Boil beef with galangal, lemongrass and salam leaves until tender. I used a pressure cooker, so this only took 30 minutes, if you are not using pressure cooker, bring to boil and simmer for at least 1.5 hours. Since I wanted to get rid of the fat from the brisket, I prepared this one night ahead, cool it down and keep it in the fridge. The next day, the fat has hardened and I could take it out easily. If you are using leaner meat, you can skip the fat removing process.

If you don't eat beef, replace it with other kinds of meat. Next time, I will add some bone-in chicken pieces too, to give the soup some glorious golden tinge.

- 5 shallot
- 3 cloves of garlic
- 2 cm ginger
- 1 tbsp ground corriander seeds
- 1 tsp cumin
- white pepper, salt, olive oil
I threw everything into my food processor and pulsed until it forms a fine paste. In Indonesia, we normally use mortar and pestle.

- 400ml coconut milk
To finish the soup, bring beef and stock to boil, add spices, and add coconut milk. Adjust seasonings and spices according to your taste. The soup is done.

Other Ingredients
- 2 medium potatoes, peeled and sliced into 8-12 sections each
- 2 tomatoes, sliced into 8-12 sections each
I pan fried the potato slices on a non stick pan with minimal amount of olive oil (only about 1 tbsp), pan fry slowly on medium heat until softened, crank up the heat afterwards to brown the surface. Alternatively, you can soften the potatoes by baking or microwaving them.
The tomatoes do not need to be cooked.

- spring onion, thinly sliced
- crispy shallot
- red chillies, sliced thinly
- Indonesian sweet soy sauce (kecap manis)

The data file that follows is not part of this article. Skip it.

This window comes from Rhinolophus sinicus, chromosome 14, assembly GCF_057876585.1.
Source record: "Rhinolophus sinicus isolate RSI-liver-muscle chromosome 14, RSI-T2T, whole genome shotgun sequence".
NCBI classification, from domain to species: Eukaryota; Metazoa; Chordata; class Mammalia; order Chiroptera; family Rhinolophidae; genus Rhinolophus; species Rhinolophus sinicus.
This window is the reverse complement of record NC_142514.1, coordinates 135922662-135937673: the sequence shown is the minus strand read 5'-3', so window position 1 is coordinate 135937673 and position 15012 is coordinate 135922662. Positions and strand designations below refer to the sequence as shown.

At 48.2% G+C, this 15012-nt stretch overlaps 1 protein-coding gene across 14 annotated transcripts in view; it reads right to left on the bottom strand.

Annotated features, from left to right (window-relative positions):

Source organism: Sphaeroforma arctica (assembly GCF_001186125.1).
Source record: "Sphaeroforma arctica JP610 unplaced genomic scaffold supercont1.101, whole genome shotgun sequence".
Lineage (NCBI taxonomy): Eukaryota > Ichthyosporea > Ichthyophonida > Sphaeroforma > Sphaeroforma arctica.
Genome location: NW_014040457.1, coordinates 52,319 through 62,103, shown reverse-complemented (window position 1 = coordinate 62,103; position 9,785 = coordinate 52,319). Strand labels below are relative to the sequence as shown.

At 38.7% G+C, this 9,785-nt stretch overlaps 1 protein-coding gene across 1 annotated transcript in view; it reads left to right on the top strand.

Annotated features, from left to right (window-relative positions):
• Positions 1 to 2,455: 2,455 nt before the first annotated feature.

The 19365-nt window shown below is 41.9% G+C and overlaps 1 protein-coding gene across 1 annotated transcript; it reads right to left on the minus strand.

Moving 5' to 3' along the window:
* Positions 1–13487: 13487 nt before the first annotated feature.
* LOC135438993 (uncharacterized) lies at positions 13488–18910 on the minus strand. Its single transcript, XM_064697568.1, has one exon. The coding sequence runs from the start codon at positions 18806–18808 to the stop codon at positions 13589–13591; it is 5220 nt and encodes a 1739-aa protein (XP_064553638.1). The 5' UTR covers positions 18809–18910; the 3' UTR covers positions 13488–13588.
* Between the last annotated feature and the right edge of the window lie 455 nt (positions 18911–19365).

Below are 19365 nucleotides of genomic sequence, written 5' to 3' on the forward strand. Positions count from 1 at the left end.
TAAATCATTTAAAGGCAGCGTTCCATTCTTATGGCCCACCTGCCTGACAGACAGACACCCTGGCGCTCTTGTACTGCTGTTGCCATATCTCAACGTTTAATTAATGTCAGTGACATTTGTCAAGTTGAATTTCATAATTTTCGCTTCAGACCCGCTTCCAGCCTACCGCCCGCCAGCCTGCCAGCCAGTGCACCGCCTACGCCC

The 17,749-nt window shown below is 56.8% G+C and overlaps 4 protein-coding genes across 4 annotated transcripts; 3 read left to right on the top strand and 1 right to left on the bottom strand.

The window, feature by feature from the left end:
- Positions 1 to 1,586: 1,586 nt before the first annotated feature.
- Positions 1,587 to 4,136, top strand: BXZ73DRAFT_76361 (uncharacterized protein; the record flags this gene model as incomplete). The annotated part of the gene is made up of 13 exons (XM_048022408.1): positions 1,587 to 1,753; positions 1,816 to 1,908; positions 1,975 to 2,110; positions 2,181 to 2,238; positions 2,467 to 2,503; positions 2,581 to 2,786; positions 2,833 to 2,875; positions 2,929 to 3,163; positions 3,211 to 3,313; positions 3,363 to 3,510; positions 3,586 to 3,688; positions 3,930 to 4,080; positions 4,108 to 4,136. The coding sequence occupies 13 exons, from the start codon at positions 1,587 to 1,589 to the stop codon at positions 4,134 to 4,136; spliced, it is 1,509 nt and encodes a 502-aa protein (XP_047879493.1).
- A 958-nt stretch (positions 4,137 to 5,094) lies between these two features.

- emping (belinjo crackers) or prawn crackers (optional)
- lime (quartered)
To serve, place potatoes and tomatoes in a bowl, scoop some beef, pour soup over it, sprinkle some crackers, crispy shallot and spring onion. Serve with kecap manis, chilli and lime slices on the side as condiments.

Yummy with steamed rice ^_^

I am crap at food styling. But although the above pictures were crappily styled, the way we devoured it was even worse...

We devoured the soto with a mountain of Indonesian crackers.

It did send us back to our young, cute, but far-from-innocent college days :D
Ah, nostalgia~

Friday, April 16, 2010

Dry Kimchi Nongshim Ramyun - Korean Dry Instant Noodles

my #1 guilty pleasure, Indomie Goreng?
Finally. Nongshim made a dry version of their kimchi instant noodles, which is my #1 favorite instant noodle soup.

PS. In case you're wondering, nobody's holding me at gun point or paying me to write this. I am really just a truly Indomie Goreng and Nongshim noodles fanatic :D

If you love Nongshim noodles and you saw this package...

...grab it.

Actually, I didn't get to try this noodle, due to my current extreme aversion to strong flavors, such as garlic. SC gave it a try, and while he was inhaling the bowl, I could smell all the things I didn't wanna smell (one of them = garlic), from a meter away.

I strongly suggest NOT to eat this before or during dates.